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A Nutritionist's View: Feeding the Active Male and Female: Part III

Manore, Melinda M. Ph.D., R.D., FACSM


Feeding the active male and female: Part III.

Melinda M. Manore, Ph.D., R.D., FACSM, is a professor in the Department of Nutrition and Exercise Sciences at Oregon State University, and a member of the International Olympic Committee (IOC) Academic Advisory Board for the IOC Diploma Program in Sport Nutrition and the Gatorade Sports Nutrition Advisory Board. Her research focuses upon women's health issues, nutrition and exercise, energy balance/weight control, and disordered eating. Dr. Manore is an associate editor of ACSM's Health & Fitness Journal® and the author of two books: Sport Nutrition for Health and Performance and Nutrition: An Applied Approach.

Active men and women have a number of nutrition and energy issues in common, especially if they participate in competitive sports. The previous two columns in this series (Parts I and II) addressed nutrition and food issues in active women. This column will help both active men and women learn how to time their food and fuel intake to improve their workouts and perform their best during competition. Encourage the active individuals with whom you work to make a few of the changes recommended in this column. They will notice an improvement in their ability to perform intense physical activity, in the speed of their recovery from exercise, in their alertness during the day, and in their overall health and well-being. The final column in this series (Part IV) will address some of the common nutrition and feeding issues of active men.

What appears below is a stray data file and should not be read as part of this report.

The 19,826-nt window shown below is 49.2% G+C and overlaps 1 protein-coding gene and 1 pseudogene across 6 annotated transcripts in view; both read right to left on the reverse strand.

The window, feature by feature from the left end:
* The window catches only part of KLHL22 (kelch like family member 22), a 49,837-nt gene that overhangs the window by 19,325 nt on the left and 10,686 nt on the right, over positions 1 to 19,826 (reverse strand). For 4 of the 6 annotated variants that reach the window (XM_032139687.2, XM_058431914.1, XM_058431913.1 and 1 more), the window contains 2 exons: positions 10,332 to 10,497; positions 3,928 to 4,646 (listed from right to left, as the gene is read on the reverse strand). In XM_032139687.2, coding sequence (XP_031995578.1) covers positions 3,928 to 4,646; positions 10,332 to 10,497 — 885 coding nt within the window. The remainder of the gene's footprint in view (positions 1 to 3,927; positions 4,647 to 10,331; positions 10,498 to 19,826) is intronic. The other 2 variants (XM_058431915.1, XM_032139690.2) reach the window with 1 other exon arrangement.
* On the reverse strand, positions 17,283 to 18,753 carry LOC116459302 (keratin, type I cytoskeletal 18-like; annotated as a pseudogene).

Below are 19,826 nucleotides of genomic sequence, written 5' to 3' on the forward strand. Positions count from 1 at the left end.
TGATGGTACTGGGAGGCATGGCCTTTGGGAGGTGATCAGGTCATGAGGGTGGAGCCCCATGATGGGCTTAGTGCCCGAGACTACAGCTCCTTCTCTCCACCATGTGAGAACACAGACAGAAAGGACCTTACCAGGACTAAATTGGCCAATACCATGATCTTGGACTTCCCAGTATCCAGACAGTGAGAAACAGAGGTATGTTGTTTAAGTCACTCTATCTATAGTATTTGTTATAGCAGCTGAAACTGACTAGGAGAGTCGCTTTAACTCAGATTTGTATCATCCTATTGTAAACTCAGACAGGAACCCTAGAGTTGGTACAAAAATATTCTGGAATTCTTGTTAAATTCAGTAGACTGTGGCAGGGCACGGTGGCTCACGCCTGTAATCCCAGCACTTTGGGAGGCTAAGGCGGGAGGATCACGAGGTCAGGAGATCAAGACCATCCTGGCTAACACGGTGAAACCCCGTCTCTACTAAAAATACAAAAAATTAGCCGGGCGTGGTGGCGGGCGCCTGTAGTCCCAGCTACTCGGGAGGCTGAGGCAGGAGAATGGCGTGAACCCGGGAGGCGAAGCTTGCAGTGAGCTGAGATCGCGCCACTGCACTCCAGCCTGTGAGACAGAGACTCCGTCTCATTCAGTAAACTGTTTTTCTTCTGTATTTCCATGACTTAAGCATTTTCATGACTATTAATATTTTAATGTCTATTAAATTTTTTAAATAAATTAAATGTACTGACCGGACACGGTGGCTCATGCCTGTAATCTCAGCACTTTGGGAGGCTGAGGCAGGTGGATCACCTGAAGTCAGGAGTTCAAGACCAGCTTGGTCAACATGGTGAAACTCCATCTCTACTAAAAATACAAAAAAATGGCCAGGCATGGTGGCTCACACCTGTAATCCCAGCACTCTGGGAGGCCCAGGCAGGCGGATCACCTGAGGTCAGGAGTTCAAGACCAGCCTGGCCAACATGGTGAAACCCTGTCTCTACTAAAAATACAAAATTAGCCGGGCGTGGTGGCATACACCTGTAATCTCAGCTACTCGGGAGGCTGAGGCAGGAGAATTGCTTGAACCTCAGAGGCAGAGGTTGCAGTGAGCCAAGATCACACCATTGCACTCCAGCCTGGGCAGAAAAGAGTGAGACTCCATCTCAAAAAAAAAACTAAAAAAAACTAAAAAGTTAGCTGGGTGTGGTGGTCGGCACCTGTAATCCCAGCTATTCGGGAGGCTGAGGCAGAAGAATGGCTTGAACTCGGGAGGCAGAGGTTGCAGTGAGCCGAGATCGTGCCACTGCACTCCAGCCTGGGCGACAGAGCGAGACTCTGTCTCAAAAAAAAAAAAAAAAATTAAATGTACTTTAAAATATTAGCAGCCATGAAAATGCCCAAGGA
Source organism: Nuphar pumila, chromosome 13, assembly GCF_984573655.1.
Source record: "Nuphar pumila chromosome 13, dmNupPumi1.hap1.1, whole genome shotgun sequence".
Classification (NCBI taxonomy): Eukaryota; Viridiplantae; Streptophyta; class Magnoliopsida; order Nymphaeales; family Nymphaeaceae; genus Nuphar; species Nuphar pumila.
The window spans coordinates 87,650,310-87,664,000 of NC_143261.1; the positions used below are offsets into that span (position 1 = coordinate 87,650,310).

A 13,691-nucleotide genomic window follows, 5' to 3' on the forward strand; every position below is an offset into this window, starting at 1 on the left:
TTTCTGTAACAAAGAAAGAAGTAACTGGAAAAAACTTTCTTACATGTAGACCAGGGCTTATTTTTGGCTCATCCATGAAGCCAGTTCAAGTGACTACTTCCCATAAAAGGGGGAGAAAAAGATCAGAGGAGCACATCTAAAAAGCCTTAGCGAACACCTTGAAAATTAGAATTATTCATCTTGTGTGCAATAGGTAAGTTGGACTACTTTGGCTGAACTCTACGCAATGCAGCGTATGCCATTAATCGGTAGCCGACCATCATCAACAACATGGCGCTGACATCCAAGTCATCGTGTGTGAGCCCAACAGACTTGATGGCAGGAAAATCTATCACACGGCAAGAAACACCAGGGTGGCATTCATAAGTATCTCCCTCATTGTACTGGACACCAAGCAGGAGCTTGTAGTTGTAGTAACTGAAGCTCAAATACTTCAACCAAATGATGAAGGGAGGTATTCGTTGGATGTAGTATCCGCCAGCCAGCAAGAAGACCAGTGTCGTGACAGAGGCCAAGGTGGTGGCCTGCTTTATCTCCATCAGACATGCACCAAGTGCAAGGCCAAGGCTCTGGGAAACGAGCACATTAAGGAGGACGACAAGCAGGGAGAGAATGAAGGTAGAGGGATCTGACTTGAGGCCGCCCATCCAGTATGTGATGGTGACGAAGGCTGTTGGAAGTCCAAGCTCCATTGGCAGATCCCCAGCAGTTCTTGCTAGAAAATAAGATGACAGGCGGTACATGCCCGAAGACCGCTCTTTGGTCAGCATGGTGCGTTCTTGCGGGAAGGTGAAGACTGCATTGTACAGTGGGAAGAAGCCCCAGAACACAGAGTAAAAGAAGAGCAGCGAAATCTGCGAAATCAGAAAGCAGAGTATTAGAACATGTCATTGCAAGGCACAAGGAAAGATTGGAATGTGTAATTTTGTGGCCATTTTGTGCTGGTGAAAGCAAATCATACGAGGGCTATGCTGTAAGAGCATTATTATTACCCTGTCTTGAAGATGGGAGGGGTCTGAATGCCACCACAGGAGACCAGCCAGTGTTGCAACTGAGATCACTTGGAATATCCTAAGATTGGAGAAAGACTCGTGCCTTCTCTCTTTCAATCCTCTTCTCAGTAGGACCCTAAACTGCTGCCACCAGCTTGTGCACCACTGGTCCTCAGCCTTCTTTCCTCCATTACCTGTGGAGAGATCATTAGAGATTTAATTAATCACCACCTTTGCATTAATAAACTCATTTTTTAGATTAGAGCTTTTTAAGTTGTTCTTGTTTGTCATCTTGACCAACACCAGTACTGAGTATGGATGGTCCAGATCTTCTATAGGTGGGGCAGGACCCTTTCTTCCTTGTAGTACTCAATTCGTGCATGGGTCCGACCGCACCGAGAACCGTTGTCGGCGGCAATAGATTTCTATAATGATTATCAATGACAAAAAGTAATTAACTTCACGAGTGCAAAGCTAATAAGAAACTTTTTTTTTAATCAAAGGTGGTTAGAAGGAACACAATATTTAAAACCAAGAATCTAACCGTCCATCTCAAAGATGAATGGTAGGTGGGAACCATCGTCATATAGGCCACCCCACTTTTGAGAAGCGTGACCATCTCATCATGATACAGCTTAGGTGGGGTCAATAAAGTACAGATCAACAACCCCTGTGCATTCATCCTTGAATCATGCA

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Common Fueling Issues

Fueling Early in the Day

Probably one of the biggest mistakes athletes make is to fail to fuel their bodies early in the day. Because of our hectic lifestyles, it is not unusual for active individuals to skip breakfast, especially if they don't work out until later in the day. Skipping breakfast usually means that the active individual will only get one meal before their afternoon workout. Thus the athlete comes to practice or training without adequate fuel to perform at his or her best, while increasing the risk of injury. Eating before leaving for work or school is probably one of the most important habits an active individual can develop. This meal refuels the glycogen stores, especially in the liver, and provides the body with energy until a mid-morning snack or lunch is eaten. If an individual works out in the afternoon, as many college athletes do, it is imperative that he or she comes to the afternoon practice well fueled. Athletes should have at least two meals and one snack before going to an afternoon practice; more frequent eating may be required for some athletes and will depend upon their energy needs and weight goals.